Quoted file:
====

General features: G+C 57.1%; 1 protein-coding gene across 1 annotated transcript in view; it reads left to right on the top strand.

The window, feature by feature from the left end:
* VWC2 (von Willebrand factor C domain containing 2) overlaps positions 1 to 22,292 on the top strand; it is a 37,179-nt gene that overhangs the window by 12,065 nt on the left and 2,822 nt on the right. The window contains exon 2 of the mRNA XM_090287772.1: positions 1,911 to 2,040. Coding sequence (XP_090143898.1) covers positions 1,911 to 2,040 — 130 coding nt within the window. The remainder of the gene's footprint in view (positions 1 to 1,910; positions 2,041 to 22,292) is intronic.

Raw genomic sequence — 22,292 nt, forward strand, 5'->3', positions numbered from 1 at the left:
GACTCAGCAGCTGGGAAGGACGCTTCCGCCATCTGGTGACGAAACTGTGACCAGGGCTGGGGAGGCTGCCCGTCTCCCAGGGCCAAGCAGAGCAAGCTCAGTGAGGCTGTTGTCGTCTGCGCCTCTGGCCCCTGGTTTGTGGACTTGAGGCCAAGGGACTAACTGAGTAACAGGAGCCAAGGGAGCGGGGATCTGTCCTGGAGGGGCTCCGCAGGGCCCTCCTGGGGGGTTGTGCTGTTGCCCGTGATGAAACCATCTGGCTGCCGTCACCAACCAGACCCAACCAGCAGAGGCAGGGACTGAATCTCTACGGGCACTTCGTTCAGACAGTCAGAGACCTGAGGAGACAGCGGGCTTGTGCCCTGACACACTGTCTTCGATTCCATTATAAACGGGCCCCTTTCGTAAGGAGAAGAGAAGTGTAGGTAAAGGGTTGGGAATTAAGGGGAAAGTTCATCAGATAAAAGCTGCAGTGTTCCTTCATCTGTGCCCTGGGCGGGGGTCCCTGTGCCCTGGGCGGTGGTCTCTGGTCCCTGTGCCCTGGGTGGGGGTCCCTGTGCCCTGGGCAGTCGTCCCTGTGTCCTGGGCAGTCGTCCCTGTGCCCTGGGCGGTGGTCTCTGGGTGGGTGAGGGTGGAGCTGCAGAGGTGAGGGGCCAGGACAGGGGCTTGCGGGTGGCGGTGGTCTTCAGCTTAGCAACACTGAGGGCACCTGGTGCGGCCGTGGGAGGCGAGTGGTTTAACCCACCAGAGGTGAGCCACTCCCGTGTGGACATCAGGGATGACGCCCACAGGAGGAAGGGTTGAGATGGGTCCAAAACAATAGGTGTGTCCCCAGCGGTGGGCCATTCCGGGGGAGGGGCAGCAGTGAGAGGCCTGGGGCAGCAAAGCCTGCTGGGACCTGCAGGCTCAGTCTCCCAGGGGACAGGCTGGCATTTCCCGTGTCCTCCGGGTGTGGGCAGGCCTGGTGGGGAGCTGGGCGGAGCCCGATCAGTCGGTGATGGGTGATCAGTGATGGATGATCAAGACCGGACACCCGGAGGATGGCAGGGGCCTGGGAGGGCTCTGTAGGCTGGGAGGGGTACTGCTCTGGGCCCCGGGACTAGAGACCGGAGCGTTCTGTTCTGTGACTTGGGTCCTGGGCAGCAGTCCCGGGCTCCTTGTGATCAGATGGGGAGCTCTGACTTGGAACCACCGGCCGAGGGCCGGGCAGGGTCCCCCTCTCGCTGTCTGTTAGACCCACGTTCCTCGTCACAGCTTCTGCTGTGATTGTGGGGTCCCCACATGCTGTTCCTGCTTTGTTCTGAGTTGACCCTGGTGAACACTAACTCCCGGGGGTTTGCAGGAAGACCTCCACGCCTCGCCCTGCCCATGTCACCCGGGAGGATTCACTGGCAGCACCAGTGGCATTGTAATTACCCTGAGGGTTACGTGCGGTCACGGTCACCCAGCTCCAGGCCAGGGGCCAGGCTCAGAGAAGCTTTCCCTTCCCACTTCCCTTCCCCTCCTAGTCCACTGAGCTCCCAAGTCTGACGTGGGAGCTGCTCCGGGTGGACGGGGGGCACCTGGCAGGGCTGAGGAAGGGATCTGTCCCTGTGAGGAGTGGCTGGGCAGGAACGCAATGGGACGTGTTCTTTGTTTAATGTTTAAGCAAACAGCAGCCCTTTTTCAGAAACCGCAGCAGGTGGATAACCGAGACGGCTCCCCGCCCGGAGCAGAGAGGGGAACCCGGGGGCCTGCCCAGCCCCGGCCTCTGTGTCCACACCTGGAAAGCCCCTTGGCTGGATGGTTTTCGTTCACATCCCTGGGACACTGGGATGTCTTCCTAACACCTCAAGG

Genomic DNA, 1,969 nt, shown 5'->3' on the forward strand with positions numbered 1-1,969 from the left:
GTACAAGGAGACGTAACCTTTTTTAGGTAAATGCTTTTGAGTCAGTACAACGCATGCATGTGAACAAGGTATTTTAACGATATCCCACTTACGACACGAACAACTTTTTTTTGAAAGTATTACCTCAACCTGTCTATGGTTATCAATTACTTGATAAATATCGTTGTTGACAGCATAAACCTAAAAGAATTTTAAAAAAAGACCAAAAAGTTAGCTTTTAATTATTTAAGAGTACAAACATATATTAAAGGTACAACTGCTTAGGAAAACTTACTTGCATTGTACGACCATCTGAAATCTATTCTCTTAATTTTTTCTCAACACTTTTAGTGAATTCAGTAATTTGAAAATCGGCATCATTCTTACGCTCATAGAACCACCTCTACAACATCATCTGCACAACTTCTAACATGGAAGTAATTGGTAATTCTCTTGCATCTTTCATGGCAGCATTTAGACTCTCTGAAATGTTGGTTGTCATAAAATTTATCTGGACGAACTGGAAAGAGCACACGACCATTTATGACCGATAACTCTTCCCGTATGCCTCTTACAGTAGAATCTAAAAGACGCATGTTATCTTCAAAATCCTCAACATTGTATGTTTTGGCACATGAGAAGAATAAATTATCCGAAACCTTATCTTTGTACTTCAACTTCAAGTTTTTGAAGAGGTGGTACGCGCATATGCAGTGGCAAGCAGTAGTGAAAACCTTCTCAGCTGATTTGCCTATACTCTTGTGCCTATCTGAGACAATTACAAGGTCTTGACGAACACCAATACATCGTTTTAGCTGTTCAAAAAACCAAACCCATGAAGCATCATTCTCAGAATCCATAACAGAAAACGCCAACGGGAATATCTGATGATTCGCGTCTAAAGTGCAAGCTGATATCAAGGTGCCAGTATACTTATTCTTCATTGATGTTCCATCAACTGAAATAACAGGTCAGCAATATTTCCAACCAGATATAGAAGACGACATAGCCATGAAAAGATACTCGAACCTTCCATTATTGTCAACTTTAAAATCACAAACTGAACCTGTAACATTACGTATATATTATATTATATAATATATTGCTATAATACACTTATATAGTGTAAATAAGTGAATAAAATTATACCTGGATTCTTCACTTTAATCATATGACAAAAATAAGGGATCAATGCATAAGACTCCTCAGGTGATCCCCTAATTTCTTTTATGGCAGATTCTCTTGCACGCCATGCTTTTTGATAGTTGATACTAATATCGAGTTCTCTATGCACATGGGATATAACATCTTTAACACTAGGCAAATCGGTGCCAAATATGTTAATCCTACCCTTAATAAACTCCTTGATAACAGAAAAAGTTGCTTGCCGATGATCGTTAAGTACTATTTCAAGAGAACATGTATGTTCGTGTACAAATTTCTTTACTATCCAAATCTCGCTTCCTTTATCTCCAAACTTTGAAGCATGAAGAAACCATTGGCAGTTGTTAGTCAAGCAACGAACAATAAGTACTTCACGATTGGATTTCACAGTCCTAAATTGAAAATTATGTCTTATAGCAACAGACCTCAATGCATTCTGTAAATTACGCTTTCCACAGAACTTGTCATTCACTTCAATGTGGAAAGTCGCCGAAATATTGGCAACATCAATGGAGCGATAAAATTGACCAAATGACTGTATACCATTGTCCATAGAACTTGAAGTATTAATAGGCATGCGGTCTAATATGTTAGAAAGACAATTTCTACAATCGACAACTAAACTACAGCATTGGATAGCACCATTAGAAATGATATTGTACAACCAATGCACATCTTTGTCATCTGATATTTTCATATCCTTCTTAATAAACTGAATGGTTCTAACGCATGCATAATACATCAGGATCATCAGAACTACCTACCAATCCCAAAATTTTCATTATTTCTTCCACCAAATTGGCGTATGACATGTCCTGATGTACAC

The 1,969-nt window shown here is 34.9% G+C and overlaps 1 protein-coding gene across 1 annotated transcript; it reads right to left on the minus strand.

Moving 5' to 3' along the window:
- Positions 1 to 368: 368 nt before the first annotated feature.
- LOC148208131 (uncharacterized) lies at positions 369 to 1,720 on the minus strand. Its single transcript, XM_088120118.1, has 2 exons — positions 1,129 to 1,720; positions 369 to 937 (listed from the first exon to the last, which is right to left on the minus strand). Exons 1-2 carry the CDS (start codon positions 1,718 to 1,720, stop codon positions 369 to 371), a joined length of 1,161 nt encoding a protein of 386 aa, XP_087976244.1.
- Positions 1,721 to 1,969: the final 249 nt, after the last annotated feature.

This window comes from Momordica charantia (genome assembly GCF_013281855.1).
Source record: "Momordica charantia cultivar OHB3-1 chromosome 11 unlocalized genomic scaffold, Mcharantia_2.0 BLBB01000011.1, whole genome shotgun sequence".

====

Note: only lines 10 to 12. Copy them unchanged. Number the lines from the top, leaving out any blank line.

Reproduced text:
- Positions 1 to 368: 368 nt before the first annotated feature.
- LOC148208131 (uncharacterized) lies at positions 369 to 1,720 on the minus strand. Its single transcript, XM_088120118.1, has 2 exons — positions 1,129 to 1,720; positions 369 to 937 (listed from the first exon to the last, which is right to left on the minus strand). Exons 1-2 carry the CDS (start codon positions 1,718 to 1,720, stop codon positions 369 to 371), a joined length of 1,161 nt encoding a protein of 386 aa, XP_087976244.1.
- Positions 1,721 to 1,969: the final 249 nt, after the last annotated feature.